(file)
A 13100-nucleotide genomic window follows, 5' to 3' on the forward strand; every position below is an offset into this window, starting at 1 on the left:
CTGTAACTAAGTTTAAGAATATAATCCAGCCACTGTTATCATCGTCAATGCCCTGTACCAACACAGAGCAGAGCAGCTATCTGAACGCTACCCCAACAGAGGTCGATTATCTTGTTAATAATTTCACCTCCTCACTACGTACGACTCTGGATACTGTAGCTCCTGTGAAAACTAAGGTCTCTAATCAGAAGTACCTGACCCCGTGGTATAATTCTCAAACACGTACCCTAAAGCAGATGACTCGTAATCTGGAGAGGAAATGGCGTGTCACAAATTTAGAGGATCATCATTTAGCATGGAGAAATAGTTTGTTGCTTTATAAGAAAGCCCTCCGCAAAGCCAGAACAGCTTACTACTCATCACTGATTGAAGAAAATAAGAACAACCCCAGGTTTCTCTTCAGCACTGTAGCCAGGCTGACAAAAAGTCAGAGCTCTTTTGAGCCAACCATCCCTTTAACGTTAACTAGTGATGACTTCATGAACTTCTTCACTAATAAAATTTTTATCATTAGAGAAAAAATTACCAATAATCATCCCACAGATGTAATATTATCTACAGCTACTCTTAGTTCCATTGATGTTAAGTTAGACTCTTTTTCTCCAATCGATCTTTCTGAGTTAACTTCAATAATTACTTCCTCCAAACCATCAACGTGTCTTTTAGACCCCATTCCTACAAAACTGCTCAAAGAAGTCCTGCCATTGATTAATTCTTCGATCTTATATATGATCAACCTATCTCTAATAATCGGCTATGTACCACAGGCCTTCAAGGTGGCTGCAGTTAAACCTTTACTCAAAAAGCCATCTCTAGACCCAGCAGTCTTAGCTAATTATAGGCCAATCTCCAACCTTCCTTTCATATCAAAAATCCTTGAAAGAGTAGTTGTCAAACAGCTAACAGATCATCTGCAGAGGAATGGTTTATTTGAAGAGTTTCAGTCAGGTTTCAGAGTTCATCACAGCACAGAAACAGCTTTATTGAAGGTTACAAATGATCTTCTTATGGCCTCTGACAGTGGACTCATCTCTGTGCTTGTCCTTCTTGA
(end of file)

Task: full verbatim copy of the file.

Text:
A 13100-nucleotide genomic window follows, 5' to 3' on the forward strand; every position below is an offset into this window, starting at 1 on the left:
CTGTAACTAAGTTTAAGAATATAATCCAGCCACTGTTATCATCGTCAATGCCCTGTACCAACACAGAGCAGAGCAGCTATCTGAACGCTACCCCAACAGAGGTCGATTATCTTGTTAATAATTTCACCTCCTCACTACGTACGACTCTGGATACTGTAGCTCCTGTGAAAACTAAGGTCTCTAATCAGAAGTACCTGACCCCGTGGTATAATTCTCAAACACGTACCCTAAAGCAGATGACTCGTAATCTGGAGAGGAAATGGCGTGTCACAAATTTAGAGGATCATCATTTAGCATGGAGAAATAGTTTGTTGCTTTATAAGAAAGCCCTCCGCAAAGCCAGAACAGCTTACTACTCATCACTGATTGAAGAAAATAAGAACAACCCCAGGTTTCTCTTCAGCACTGTAGCCAGGCTGACAAAAAGTCAGAGCTCTTTTGAGCCAACCATCCCTTTAACGTTAACTAGTGATGACTTCATGAACTTCTTCACTAATAAAATTTTTATCATTAGAGAAAAAATTACCAATAATCATCCCACAGATGTAATATTATCTACAGCTACTCTTAGTTCCATTGATGTTAAGTTAGACTCTTTTTCTCCAATCGATCTTTCTGAGTTAACTTCAATAATTACTTCCTCCAAACCATCAACGTGTCTTTTAGACCCCATTCCTACAAAACTGCTCAAAGAAGTCCTGCCATTGATTAATTCTTCGATCTTATATATGATCAACCTATCTCTAATAATCGGCTATGTACCACAGGCCTTCAAGGTGGCTGCAGTTAAACCTTTACTCAAAAAGCCATCTCTAGACCCAGCAGTCTTAGCTAATTATAGGCCAATCTCCAACCTTCCTTTCATATCAAAAATCCTTGAAAGAGTAGTTGTCAAACAGCTAACAGATCATCTGCAGAGGAATGGTTTATTTGAAGAGTTTCAGTCAGGTTTCAGAGTTCATCACAGCACAGAAACAGCTTTATTGAAGGTTACAAATGATCTTCTTATGGCCTCTGACAGTGGACTCATCTCTGTGCTTGTCCTTCTTGA